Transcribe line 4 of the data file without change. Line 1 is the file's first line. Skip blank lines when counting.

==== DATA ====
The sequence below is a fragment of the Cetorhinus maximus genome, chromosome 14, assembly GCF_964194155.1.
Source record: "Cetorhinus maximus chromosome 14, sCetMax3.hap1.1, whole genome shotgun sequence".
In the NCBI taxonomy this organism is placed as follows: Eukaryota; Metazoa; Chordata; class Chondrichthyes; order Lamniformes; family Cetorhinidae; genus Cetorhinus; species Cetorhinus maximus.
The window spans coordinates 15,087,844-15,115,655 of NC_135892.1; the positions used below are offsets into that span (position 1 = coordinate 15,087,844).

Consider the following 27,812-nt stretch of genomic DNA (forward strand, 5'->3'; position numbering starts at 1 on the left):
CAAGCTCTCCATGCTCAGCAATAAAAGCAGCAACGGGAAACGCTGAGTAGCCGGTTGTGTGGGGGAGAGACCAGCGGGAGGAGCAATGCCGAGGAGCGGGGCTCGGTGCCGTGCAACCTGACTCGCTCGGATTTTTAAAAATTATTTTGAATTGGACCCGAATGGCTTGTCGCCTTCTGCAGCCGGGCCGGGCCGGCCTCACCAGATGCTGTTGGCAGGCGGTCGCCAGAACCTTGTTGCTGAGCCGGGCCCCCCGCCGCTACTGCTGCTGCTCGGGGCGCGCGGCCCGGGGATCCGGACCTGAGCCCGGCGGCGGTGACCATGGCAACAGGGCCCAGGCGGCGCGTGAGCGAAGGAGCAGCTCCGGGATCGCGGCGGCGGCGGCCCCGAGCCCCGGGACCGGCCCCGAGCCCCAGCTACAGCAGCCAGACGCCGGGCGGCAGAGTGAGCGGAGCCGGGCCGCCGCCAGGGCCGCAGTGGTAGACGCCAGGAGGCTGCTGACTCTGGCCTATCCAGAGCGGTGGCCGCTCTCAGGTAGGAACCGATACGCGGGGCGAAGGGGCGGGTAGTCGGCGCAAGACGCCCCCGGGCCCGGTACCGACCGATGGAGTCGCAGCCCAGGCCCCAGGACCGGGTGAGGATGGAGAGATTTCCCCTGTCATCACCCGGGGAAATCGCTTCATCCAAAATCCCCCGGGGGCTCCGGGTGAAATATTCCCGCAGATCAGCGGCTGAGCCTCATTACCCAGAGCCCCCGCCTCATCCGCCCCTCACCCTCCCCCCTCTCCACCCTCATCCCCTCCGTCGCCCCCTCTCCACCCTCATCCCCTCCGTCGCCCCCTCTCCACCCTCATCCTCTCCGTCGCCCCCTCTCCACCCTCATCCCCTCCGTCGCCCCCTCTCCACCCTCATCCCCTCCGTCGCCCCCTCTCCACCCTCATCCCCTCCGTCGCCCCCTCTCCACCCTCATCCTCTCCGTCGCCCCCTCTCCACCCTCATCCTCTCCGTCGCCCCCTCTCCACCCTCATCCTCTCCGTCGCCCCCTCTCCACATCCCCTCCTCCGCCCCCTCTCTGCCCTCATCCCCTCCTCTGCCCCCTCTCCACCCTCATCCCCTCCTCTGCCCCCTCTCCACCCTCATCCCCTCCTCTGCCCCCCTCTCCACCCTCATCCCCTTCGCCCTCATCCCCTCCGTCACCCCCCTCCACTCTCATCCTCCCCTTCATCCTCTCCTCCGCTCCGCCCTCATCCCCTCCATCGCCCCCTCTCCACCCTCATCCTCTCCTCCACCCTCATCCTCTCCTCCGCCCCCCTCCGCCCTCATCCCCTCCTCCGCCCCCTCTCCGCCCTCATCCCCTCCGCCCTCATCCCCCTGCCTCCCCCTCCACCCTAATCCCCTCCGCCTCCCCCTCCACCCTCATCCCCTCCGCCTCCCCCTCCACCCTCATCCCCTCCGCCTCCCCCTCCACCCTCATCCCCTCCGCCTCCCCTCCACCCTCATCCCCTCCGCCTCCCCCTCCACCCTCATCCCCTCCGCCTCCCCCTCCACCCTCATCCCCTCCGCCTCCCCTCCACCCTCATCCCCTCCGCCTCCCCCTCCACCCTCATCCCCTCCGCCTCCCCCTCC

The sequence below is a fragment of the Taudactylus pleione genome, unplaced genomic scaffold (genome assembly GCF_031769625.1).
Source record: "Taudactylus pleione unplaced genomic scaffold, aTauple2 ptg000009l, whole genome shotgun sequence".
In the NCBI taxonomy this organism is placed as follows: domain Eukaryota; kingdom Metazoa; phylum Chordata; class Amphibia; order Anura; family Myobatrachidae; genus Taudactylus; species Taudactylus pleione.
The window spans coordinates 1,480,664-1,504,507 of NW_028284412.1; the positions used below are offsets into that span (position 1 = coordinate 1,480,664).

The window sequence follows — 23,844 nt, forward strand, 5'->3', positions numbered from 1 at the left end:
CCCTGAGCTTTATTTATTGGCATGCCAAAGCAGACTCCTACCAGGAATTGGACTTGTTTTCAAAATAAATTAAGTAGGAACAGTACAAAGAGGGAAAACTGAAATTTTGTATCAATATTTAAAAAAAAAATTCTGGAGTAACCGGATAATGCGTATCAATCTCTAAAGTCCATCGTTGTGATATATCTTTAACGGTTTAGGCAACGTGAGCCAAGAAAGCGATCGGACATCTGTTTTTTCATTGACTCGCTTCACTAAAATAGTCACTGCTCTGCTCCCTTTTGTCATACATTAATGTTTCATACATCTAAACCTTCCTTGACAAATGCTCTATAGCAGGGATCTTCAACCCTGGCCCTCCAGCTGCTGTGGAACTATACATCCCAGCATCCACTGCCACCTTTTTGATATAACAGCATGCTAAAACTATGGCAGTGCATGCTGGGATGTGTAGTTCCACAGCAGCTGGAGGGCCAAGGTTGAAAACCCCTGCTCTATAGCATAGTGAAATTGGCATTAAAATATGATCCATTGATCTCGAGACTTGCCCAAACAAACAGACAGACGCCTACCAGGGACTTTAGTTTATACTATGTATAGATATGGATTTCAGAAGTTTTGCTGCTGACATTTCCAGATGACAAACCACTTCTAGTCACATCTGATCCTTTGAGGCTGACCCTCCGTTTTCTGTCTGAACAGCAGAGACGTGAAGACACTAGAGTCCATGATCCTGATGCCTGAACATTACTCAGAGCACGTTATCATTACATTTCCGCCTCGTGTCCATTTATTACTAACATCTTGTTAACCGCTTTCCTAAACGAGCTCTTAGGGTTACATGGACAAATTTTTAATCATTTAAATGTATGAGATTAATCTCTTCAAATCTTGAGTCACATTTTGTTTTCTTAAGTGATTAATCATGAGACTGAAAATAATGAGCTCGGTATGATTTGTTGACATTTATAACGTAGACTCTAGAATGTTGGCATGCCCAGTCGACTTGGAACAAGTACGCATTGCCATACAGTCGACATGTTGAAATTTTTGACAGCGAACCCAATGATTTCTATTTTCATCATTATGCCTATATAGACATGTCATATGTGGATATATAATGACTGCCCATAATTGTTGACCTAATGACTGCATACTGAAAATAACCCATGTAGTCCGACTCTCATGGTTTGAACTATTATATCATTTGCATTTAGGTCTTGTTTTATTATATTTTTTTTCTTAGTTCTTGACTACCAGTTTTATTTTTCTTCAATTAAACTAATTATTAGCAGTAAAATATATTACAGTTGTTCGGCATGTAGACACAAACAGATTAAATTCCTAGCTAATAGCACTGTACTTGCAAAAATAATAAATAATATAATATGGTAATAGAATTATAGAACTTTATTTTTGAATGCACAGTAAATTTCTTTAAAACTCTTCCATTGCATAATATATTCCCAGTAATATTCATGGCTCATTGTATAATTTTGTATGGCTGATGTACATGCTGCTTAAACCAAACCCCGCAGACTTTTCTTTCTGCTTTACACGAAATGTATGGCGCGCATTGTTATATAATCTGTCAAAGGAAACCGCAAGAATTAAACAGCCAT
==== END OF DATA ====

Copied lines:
The window spans coordinates 15,087,844-15,115,655 of NC_135892.1; the positions used below are offsets into that span (position 1 = coordinate 15,087,844).